President Trump said Thursday he would not block the release of a secret memo on FBI surveillance drafted by Republican House Intelligence Committee Chair Devin Nunes, clearing the way for its release as early as today. Trump’s move prompted a chorus of outrage from Democrats on Capitol Hill and fed speculation that Trump’s own handpicked head of the FBI, Christopher Wray, could resign in protest over what the bureau called “grave concerns” over the memo’s accuracy. The memo purports to show that the FBI abused its power when it began surveilling Trump campaign adviser Carter Page in 2016 due to his dealings with Russia. The memo is expected to lay blame on the actions of Deputy Attorney General Rod Rosenstein—the same man who is the only official with the authority to fire special counsel Robert Mueller. This is California Congressmember Adam Schiff, the ranking Democrat on the House Intelligence Committee, speaking Thursday.
Rep. Adam Schiff: “The White House knows it would face a firestorm if it fired Bob Mueller. What’s more effective is to fire Bob Mueller’s boss. Now, why is that more effective? Rod Rosenstein decides the scope of Bob Mueller’s investigation. … If Rod Rosenstein is fired and someone else takes his place that is a yes-man for the president, then they can limit Bob Mueller’s investigation in ways we will never see.”
In Los Angeles, police arrested a 12-year-old girl Thursday, charging her with negligent discharge of a firearm, after a shooting at the Sal Castro Middle School left four people injured. Police now say the girl unintentionally triggered a semiautomatic handgun brought into a classroom. Among those hurt was a 15-year-old boy who was shot in the head. Officials said he was expected to fully recover. The U.S. Gun Violence Archive reports this was the 166th accidental shooting so far this year—with over 2,000 such incidents last year alone.
A new study finds many schoolchildren across the U.S. face toxic levels of air pollution in their classrooms, with low-income groups and students of color far more likely to be affected. The findings, published in the journal Environmental Research, rely on EPA and census data to examine some 90,000 U.S. public schools. The study found that African-American and Latino students, in particular, are more likely to attend schools near industrial sources of air pollution tied to neurological harm—including lead, mercury and cyanide.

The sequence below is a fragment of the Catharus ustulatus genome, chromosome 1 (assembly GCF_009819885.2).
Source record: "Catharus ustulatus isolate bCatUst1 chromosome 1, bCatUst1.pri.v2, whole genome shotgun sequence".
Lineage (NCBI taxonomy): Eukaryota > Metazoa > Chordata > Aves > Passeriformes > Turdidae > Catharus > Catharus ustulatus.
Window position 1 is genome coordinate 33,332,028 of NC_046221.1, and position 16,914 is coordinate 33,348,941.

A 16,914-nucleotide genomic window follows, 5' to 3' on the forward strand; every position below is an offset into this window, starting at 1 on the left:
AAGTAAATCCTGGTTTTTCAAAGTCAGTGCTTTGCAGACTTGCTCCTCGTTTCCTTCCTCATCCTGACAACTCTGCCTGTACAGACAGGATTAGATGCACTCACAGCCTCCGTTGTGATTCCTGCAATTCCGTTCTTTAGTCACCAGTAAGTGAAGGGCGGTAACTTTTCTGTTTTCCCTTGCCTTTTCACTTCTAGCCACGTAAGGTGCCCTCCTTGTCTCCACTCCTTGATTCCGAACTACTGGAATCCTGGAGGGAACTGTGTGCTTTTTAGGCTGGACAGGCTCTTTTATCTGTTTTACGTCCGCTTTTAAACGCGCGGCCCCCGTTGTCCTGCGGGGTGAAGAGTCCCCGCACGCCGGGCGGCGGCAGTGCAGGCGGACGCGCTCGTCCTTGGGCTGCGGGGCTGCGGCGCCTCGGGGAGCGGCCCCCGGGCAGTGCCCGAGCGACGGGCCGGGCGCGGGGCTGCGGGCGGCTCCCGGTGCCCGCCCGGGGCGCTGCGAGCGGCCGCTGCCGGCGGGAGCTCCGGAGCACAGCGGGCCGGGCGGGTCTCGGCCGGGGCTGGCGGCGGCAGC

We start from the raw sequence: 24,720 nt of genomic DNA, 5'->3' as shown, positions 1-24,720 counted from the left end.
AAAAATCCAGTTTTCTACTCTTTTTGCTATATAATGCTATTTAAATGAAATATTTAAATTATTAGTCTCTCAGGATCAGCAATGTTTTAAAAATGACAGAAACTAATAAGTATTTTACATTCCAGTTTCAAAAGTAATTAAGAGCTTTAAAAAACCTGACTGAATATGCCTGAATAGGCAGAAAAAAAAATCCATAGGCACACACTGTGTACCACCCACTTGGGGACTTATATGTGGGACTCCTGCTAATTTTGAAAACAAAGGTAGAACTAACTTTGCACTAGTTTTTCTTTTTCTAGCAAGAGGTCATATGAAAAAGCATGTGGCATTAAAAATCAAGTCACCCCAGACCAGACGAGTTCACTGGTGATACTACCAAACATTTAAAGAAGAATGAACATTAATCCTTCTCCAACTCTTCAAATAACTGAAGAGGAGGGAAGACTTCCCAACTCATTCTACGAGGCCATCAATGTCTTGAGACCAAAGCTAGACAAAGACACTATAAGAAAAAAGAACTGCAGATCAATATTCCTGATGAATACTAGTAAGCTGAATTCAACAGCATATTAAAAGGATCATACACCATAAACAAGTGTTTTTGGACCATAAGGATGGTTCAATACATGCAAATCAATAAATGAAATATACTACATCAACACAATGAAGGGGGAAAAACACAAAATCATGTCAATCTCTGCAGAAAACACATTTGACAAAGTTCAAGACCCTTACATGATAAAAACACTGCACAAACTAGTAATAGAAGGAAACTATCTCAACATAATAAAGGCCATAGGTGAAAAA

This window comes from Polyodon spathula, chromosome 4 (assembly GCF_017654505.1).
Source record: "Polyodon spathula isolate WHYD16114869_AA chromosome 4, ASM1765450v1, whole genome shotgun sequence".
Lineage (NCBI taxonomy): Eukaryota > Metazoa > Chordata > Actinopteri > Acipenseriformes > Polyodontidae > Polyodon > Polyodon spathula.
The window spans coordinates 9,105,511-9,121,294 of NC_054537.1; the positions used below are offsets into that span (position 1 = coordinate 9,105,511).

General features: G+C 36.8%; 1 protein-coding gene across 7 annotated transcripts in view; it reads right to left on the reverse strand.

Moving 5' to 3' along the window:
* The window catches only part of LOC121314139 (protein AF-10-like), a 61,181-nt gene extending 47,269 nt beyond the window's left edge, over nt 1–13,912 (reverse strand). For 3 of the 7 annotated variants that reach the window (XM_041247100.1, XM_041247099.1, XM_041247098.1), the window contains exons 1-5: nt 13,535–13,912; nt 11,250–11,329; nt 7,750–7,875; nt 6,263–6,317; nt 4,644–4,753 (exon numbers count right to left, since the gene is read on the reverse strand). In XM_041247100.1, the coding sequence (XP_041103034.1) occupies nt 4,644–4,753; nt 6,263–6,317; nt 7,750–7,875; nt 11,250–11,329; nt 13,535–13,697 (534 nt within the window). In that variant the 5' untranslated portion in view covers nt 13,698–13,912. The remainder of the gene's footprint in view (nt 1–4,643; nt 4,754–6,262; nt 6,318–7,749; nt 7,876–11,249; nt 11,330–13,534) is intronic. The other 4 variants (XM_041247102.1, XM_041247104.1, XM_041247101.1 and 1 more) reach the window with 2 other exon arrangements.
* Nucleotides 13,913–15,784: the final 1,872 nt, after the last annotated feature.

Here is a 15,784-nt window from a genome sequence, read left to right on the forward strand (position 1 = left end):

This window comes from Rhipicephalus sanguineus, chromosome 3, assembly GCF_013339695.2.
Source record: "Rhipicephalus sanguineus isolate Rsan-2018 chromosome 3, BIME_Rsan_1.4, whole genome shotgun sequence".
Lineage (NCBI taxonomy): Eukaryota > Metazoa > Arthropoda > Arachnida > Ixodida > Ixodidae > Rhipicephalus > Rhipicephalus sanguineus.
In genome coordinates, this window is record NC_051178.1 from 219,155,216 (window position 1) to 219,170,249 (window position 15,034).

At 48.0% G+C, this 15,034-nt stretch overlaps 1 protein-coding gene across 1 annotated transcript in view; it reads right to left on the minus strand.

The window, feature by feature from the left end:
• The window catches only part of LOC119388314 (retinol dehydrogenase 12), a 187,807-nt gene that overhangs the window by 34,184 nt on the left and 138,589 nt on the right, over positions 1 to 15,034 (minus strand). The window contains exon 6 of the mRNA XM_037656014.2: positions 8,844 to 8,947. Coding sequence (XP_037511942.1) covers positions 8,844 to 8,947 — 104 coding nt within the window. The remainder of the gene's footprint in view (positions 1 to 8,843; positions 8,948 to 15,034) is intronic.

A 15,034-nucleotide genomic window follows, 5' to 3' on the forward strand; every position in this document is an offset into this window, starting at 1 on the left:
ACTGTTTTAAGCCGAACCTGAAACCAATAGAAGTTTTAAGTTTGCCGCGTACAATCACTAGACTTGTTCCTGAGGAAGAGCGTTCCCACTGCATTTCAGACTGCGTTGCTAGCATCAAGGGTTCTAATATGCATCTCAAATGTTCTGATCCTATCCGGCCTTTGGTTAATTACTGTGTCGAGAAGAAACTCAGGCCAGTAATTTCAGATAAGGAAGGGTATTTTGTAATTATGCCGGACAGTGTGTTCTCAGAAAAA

A warning to our TV viewers: This next story contains some disturbing imagery. The Associated Press reports that scores of minority Rohingya Muslims from a village in Burma were massacred and buried in mass graves last August, after government forces opened fire on defenseless civilians and sought to cover up their crime.
The AP cited interviews with two dozen survivors or family members of victims, along with cellphone video footage of the attack’s aftermath, smuggled past police by a villager who filmed the corpses after they were unearthed by heavy rains. The video corroborates witness accounts that Burmese soldiers used acid to partially dissolve the bodies of their victims to make their identification more difficult.
At the United Nations, the special human rights envoy on Burma said Thursday that the video showed “the hallmarks of a genocide.” Since August, nearly 700,000 Rohingya Muslim refugees have fled Burma’s Rakhine State to neighboring Bangladesh after vigilantes and Burmese soldiers unleashed rape and murder while burning hundreds of villages.
Meanwhile, a pair of Reuters journalists who were arrested after covering the persecution of Rohingya villagers have been denied bail by a Burmese court in Rangoon. Wa Lone and Kyaw Soe Oo face up to 14 years if convicted on the colonial-era Official Secrets Act, despite international condemnation over their arrests. This is Wa Lone speaking briefly to reporters as police led him away in handcuffs from a courtroom on Wednesday.
Wa Lone: “The police told us to sign a document about our arrests, when we were detained. They said they will add more charges, unless we sign the document.”
On Thursday, the office of U.N. Secretary-General António Guterres called for the journalists’ release, citing the “erosion of press freedom” in Burma.
In Amman, Jordan, the head of the Arab League warned Thursday that the Trump administration’s decision to withhold tens of millions of dollars in aid to Palestinian refugees threatens the stability of the entire Middle East. The comments came after the U.S. State Department said it would withhold $65 million of $125 million for the U.N. Relief and Works Agency, known as UNRWA. This is UNRWA Commissioner-General Pierre Krähenbühl, speaking to Arab League leaders.